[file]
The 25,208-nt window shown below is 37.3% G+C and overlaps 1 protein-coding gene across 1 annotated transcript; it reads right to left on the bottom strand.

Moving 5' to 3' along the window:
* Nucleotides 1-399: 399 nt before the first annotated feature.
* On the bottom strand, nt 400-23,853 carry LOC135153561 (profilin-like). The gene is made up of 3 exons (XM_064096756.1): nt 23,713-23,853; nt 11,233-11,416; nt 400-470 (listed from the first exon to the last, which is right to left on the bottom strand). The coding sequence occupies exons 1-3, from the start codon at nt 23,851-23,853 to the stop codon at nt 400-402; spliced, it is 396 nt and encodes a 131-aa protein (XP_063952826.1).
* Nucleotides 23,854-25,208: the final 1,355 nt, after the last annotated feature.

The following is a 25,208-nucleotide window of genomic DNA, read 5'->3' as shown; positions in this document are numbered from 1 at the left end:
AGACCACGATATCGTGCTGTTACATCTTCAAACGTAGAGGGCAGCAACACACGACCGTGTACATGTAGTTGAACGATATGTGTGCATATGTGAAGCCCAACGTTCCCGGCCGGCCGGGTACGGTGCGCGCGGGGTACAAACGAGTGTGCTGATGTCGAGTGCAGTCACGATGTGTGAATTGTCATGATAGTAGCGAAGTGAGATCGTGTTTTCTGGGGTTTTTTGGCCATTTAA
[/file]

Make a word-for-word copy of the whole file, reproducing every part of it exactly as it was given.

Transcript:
The 25,208-nt window shown below is 37.3% G+C and overlaps 1 protein-coding gene across 1 annotated transcript; it reads right to left on the bottom strand.

Moving 5' to 3' along the window:
* Nucleotides 1-399: 399 nt before the first annotated feature.
* On the bottom strand, nt 400-23,853 carry LOC135153561 (profilin-like). The gene is made up of 3 exons (XM_064096756.1): nt 23,713-23,853; nt 11,233-11,416; nt 400-470 (listed from the first exon to the last, which is right to left on the bottom strand). The coding sequence occupies exons 1-3, from the start codon at nt 23,851-23,853 to the stop codon at nt 400-402; spliced, it is 396 nt and encodes a 131-aa protein (XP_063952826.1).
* Nucleotides 23,854-25,208: the final 1,355 nt, after the last annotated feature.

The following is a 25,208-nucleotide window of genomic DNA, read 5'->3' as shown; positions in this document are numbered from 1 at the left end:
AGACCACGATATCGTGCTGTTACATCTTCAAACGTAGAGGGCAGCAACACACGACCGTGTACATGTAGTTGAACGATATGTGTGCATATGTGAAGCCCAACGTTCCCGGCCGGCCGGGTACGGTGCGCGCGGGGTACAAACGAGTGTGCTGATGTCGAGTGCAGTCACGATGTGTGAATTGTCATGATAGTAGCGAAGTGAGATCGTGTTTTCTGGGGTTTTTTGGCCATTTAA